Interview

Passion for the Liberal Arts 

Feature Block - ShielaSheila Hassell Hughes—the new dean of the School of Liberal Arts—is a tall, enthusiastic people person with a big smile. As the youngest child who grew up in a deeply religious family in western Canada, Hughes describes herself as a sincere optimist. And she is passionate about the liberal arts.

“A liberal arts education fosters critical thinking, innovation, creativity, and imagination,” she said, adding that while STEM (science, technology, engineering, and mathematics) and other professional fields have grown in popularity, “the liberal arts give us the ability to understand the history, culture, language, and all the aspects of our lives in which science and technology are embedded.”

After spending a year at the Baptist Leadership Training School (BLTS), in Calgary, Alberta, Hughes earned her bachelor of arts degree in English, with honors, from the University of British Columbia, a master of arts degree in English from the University of Toronto, and a Ph.D. in women’s studies from Emory University in Atlanta. Her research focuses on gender and religion in American women’s literature, feminist theory, pedagogy, and curriculum and girls’ studies.

During her 17 years teaching at University of Dayton, a Catholic Marianist institution in southwest Ohio, Hughes increasingly took on responsibilities for administration. To her surprise, she really liked it. “I kind of went into it reluctantly, as I think many faculty do, thinking it was just administrative paperwork,” Hughes said. “But then I discovered that it’s far more about leadership and vision, change and making things better for faculty and students.” And she also realized that she was good at it.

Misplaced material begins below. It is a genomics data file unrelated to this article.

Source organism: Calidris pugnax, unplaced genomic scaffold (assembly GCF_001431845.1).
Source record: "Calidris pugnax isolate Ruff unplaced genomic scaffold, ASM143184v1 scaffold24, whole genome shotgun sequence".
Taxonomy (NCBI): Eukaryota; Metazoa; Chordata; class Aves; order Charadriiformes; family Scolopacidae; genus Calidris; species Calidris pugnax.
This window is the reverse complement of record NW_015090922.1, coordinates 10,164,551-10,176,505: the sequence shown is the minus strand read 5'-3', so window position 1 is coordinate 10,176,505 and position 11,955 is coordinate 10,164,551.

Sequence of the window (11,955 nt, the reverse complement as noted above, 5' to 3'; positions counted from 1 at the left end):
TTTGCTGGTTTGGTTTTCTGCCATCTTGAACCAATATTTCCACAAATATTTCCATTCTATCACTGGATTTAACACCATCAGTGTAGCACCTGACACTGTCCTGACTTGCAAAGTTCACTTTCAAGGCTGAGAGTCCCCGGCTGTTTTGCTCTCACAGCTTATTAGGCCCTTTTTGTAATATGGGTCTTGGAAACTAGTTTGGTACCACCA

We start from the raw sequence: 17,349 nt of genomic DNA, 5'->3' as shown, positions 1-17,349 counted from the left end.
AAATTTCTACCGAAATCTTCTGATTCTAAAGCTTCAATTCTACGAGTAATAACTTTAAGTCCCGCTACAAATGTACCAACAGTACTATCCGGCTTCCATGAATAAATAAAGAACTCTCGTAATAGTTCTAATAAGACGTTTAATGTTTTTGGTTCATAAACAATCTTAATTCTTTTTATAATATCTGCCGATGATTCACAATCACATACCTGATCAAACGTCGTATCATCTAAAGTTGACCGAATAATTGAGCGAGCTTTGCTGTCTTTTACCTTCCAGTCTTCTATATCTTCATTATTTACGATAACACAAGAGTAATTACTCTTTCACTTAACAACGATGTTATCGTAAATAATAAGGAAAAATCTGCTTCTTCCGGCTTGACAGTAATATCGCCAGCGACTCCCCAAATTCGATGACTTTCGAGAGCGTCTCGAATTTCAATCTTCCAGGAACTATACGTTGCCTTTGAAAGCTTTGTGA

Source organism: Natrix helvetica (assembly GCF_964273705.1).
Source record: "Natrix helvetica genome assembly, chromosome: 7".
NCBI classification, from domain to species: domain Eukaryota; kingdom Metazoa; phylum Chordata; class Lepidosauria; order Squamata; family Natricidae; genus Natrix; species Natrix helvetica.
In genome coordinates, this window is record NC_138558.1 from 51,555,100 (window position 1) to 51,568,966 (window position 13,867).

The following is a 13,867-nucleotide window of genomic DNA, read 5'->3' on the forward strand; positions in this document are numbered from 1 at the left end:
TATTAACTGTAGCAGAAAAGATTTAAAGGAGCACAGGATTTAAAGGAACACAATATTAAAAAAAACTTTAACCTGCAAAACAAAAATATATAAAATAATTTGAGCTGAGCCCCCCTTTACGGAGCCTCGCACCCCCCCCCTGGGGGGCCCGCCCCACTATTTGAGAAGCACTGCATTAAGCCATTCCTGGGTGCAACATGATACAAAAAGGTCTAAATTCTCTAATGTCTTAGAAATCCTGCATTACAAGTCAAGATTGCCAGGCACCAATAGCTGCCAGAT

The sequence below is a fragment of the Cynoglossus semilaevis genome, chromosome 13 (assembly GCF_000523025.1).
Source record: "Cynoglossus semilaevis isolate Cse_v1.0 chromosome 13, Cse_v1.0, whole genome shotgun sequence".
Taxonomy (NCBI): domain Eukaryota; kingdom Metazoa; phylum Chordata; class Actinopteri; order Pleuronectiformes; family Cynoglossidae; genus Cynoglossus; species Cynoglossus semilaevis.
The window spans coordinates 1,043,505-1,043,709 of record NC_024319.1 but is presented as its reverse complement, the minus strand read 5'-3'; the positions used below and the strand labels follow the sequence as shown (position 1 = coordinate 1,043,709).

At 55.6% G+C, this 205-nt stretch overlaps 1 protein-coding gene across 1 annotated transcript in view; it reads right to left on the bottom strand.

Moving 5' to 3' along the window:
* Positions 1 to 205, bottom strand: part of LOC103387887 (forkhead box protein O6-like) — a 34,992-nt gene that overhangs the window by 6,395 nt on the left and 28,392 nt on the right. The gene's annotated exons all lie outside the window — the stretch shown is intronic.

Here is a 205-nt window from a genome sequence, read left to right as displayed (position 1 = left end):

Hughes served as chair of the English Department at Dayton, the largest at the university, with approximately 40 full-time faculty. The department saw considerable growth under Hughes’ leadership. She also was the director of the Women’s and Gender Studies Program, helping to create a new academic major and playing a key role in the establishment of a new university-wide first-year humanities program. Hughes became a campus leader on issues related to internationalization, diversity, and gender equity.

In the relative quiet of her office in Dante Hall, with the animated traffic of a busy campus outside, Hughes reflected on the tasks that lie before her as dean, especially the College’s intention to provide stronger support for faculty research.

“I’ve been really impressed with the level of faculty scholarship, both in terms of productivity and excellence,” Hughes observed. “We have some real stars across the disciplines.” She pointed to the humble, highly collaborative interdisciplinary culture at Saint Mary’s that resists spotlighting the work of individuals.

“With the kind of education we provide here, that requires really versatile teaching, service, advising, and one-on-one relationships with students, it’s truly impressive that faculty do such stellar research.” Hughes wants to support and promote this creativity and help faculty find external funding for their work.

Hughes is likewise impressed by Saint Mary’s students. “They do the reading!” Hughes exclaimed. In every class the dean has observed, the students have come to class having read the text, ready to actively discuss “and in some cases grab the reins of the discussion away from the professor,” she said, smiling broadly. “In my 20 years in higher ed, it’s been a common faculty lament, especially in the humanities, that the students don’t do the reading,” she said. “In the liberal arts, students need to engage with substantial texts in a careful and critical way, and it’s really frustrating when they don’t do the reading.” Hughes said, only half in jest, that she would like to get t-shirts printed with “Saint Mary’s Students Do the Reading.”

Hughes recognizes that she still has much more to learn about the campus and the community’s particular gifts and challenges. “But I bring to this work my passion for diversity and inclusion, and for supporting our faculty and students, making their experiences richer and better.”

Jo Shroyer